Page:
I’m a big fan of barter, but if you’re going to accept barter in exchange for rent, you’d better make sure that at least part of the deal involves money. For example, if you’re renting out your room at $350 per month, you might make $250 payable in currency and $100 in labor. I prefer to have the majority of the rent payable in money. On the rare occasions where I’ve accepted more than half the rent in the form of labor, I’ve gotten burned.

I’ve found that people don’t appreciate what they’re not paying for. A deal that involves no money often seems informal enough to not be taken seriously. Many people believe that if no money is changing hands it’s not a real contract. It isn’t so. As long as something of value (in this case, the use of your extra room) is being offered and something of like value is promised in exchange, it’s a contract. ¬†It can be enforced in court, although if there’s a judgement for or against you it can be difficult to collect labor or negotiable goods.

I prefer that barter agreements are based on labor, not goods. It’s hard to put an accurate value on items that are being traded. Even if you or your tenant is a professional appraiser it’s not easy. Is that old chair an “antique”, or is it junk? Not everyone can tell. Labor, however, is easy to value. There’s a going hourly rate for every kind of work people get paid to do, from child care to brain surgery. You and your tenant can negotiate the kind and amount of work to get done, and assign it an objective dollar value. That dollar value should be higher than the tenant would get if she were employed hourly to do the work, but lower than you would have to pay if you hired a service to do it. That way, your tenant knows exactly how much rent is due by cash or check, and how much is due in labor. The amount should never be flexible. Your tenant should never have the option of unilaterally deciding to “work off” an extra hundred dollars of rent that you may be counting on to pay the electric bill.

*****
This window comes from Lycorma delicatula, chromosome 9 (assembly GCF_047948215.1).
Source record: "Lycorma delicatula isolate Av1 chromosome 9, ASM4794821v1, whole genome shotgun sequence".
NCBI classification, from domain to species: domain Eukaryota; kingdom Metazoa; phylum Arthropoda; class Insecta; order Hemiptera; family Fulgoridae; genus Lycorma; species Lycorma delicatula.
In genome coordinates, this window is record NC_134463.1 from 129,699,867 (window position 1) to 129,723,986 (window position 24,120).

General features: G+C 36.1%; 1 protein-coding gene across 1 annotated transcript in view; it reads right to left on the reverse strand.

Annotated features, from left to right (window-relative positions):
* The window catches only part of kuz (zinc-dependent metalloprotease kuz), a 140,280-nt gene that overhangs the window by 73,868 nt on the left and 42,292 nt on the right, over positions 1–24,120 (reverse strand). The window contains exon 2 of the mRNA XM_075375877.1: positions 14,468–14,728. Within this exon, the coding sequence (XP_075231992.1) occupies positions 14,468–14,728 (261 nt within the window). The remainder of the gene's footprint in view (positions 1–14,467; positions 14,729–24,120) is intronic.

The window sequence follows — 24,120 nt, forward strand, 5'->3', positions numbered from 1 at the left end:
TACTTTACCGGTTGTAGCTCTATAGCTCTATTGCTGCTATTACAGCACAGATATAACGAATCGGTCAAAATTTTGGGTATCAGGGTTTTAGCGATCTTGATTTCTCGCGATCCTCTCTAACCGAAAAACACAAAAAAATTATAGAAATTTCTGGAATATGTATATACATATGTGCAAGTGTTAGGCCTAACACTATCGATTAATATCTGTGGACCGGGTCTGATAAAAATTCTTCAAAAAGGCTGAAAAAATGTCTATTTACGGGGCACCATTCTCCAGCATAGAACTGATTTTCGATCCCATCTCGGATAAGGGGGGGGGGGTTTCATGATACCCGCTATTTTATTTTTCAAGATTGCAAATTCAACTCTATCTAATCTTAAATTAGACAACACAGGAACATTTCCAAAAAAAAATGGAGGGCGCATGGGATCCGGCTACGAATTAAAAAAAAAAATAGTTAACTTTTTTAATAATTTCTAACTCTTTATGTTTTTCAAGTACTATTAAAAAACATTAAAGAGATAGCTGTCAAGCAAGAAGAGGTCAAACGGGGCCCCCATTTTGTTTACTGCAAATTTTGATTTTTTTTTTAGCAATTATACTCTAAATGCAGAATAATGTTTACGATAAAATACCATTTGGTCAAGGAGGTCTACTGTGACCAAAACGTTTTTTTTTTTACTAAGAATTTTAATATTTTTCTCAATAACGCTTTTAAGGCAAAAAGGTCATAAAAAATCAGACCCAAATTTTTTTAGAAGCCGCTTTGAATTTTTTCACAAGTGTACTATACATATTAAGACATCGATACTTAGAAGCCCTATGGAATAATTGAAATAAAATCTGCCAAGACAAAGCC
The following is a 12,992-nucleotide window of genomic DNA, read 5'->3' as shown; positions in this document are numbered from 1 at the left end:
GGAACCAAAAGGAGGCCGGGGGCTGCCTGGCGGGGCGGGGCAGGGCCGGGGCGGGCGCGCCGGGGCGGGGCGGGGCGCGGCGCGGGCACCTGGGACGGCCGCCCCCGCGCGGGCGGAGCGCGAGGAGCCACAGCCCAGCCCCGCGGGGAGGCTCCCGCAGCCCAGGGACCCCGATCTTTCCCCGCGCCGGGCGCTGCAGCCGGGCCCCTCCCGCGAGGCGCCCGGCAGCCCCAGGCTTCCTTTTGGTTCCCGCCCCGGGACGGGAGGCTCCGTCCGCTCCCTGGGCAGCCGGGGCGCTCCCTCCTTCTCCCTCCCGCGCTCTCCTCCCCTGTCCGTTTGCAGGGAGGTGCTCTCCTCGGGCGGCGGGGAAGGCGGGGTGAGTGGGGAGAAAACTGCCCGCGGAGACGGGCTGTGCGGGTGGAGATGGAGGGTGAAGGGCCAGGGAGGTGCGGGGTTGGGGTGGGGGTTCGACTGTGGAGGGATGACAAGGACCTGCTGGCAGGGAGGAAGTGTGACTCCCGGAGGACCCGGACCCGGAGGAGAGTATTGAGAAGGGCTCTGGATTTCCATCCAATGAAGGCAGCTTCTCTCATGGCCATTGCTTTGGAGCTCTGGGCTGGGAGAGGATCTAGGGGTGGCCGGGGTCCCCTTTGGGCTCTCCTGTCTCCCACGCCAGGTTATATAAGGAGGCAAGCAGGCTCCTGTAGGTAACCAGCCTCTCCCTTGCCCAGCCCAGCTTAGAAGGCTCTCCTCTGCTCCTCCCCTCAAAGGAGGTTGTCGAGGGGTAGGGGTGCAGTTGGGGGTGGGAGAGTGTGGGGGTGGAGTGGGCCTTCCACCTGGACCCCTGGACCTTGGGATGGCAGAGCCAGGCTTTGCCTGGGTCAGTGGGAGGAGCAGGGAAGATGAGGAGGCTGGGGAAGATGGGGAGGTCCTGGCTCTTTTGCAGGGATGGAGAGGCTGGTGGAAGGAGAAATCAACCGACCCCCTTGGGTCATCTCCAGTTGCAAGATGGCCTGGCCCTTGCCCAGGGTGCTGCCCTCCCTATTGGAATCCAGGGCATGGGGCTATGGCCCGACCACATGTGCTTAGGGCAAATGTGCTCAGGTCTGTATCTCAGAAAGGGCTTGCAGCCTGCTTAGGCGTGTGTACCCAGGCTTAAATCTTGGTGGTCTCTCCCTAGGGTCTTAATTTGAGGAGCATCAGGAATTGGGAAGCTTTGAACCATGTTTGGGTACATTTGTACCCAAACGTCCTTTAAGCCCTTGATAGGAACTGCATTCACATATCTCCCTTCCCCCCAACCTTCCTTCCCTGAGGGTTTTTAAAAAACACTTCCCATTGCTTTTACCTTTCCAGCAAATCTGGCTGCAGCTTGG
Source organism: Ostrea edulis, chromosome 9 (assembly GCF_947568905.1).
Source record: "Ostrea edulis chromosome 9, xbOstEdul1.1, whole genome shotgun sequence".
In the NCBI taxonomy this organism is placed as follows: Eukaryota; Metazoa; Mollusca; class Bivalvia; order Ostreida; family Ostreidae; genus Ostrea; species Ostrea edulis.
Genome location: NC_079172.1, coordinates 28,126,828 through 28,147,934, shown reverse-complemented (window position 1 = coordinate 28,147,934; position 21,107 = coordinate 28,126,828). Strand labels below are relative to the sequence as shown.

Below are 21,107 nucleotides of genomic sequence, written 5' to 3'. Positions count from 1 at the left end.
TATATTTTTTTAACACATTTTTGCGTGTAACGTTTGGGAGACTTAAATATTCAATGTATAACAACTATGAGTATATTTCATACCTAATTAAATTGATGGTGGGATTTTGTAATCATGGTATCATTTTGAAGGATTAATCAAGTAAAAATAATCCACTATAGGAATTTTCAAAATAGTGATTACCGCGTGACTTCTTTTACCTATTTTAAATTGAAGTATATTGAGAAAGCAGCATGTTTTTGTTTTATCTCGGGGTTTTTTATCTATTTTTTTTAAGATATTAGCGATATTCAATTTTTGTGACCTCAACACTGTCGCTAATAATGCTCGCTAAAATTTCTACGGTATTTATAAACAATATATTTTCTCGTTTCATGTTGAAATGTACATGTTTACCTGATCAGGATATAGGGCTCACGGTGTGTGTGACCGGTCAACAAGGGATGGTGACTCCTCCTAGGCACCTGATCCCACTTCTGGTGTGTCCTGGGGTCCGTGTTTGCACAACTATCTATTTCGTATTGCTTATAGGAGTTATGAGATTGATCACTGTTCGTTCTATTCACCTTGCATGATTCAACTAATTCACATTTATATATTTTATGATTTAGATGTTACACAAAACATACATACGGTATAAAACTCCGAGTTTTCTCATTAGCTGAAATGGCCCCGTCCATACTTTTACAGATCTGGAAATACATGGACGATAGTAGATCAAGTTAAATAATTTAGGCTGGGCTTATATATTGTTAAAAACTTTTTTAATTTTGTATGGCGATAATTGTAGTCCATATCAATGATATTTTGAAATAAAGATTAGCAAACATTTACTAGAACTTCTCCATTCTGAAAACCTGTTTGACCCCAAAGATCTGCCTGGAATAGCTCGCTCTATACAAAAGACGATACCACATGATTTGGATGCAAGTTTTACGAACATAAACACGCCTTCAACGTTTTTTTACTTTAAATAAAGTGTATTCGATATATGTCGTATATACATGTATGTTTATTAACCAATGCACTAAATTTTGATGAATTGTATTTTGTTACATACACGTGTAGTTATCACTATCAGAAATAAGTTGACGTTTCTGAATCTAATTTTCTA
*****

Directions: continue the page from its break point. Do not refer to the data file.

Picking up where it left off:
The other reason I prefer to barter for labor is space and the time value of money. Even if I knew how to correctly value the items I receive in trade, I don’t have space for, or a use for, a new piece of antique furniture or a used television every month. Bartered merchandise is only useful to the extent that you can turn it into currency or something that benefits you. If you can’t do that, then what you’re doing, isn’t business. It’s charity.

Further along in the same line of thought, I think it’s important to barter only for the kind of labor you can actually use. If a tenant wants to paint her own room because it needs a fresh coat of paint, that’s different from wanting to paint it because she’d prefer a different color. I don’t pay tenants solely to make cosmetic improvements in their own living area. Now, if they want to paint the living room or the kitchen¬†and the work needs to be done, great.

In the past I’ve occasionally had to monitor tenants’ labor and make sure they’re doing the work they’re paid to do, in the way they’re being paid to do it. I once had a tenant who was supposed to take buckets of water from the rain catchment barrels and give it to my fruit trees. Instead, the moment my back was turned, she watered the trees with the garden hose. As a result, the catchment barrels were overflowing, my water bill was very high, and the trees didn’t get their nice, nutritious rain water. I had to redirect the tenant a couple of times, and when she still refused to carry the water “because the hose is easier”, I had to give her a different type of work and carry it myself. Luckily, I had other kinds of work that needed to be done, that were worth about the same dollar value.